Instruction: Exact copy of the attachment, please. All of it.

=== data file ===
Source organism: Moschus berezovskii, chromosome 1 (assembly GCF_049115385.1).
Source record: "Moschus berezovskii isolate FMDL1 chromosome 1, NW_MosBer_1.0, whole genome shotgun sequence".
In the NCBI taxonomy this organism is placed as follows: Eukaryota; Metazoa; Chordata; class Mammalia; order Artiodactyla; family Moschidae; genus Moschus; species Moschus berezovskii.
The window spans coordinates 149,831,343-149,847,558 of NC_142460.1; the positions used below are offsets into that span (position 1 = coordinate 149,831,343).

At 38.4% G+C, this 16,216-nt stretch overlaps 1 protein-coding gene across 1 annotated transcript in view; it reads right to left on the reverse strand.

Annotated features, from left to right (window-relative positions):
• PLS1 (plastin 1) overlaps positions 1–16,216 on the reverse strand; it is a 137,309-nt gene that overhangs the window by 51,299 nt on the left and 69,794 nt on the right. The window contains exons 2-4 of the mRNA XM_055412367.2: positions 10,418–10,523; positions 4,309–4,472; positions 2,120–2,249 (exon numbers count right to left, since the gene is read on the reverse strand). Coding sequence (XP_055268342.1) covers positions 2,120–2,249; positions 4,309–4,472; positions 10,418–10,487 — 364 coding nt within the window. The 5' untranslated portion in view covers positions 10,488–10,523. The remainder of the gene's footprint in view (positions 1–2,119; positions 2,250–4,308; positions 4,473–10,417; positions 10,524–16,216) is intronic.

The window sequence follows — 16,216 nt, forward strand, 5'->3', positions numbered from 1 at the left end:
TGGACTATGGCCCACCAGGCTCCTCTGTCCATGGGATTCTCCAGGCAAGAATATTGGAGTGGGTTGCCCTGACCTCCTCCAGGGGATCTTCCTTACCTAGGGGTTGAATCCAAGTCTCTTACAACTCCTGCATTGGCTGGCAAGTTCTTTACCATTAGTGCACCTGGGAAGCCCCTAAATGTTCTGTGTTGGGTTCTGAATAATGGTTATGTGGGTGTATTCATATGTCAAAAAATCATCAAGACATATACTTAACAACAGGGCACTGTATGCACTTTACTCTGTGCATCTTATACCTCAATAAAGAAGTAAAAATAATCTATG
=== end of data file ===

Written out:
Source organism: Moschus berezovskii, chromosome 1 (assembly GCF_049115385.1).
Source record: "Moschus berezovskii isolate FMDL1 chromosome 1, NW_MosBer_1.0, whole genome shotgun sequence".
In the NCBI taxonomy this organism is placed as follows: Eukaryota; Metazoa; Chordata; class Mammalia; order Artiodactyla; family Moschidae; genus Moschus; species Moschus berezovskii.
The window spans coordinates 149,831,343-149,847,558 of NC_142460.1; the positions used below are offsets into that span (position 1 = coordinate 149,831,343).

At 38.4% G+C, this 16,216-nt stretch overlaps 1 protein-coding gene across 1 annotated transcript in view; it reads right to left on the reverse strand.

Annotated features, from left to right (window-relative positions):
• PLS1 (plastin 1) overlaps positions 1–16,216 on the reverse strand; it is a 137,309-nt gene that overhangs the window by 51,299 nt on the left and 69,794 nt on the right. The window contains exons 2-4 of the mRNA XM_055412367.2: positions 10,418–10,523; positions 4,309–4,472; positions 2,120–2,249 (exon numbers count right to left, since the gene is read on the reverse strand). Coding sequence (XP_055268342.1) covers positions 2,120–2,249; positions 4,309–4,472; positions 10,418–10,487 — 364 coding nt within the window. The 5' untranslated portion in view covers positions 10,488–10,523. The remainder of the gene's footprint in view (positions 1–2,119; positions 2,250–4,308; positions 4,473–10,417; positions 10,524–16,216) is intronic.

The window sequence follows — 16,216 nt, forward strand, 5'->3', positions numbered from 1 at the left end:
TGGACTATGGCCCACCAGGCTCCTCTGTCCATGGGATTCTCCAGGCAAGAATATTGGAGTGGGTTGCCCTGACCTCCTCCAGGGGATCTTCCTTACCTAGGGGTTGAATCCAAGTCTCTTACAACTCCTGCATTGGCTGGCAAGTTCTTTACCATTAGTGCACCTGGGAAGCCCCTAAATGTTCTGTGTTGGGTTCTGAATAATGGTTATGTGGGTGTATTCATATGTCAAAAAATCATCAAGACATATACTTAACAACAGGGCACTGTATGCACTTTACTCTGTGCATCTTATACCTCAATAAAGAAGTAAAAATAATCTATG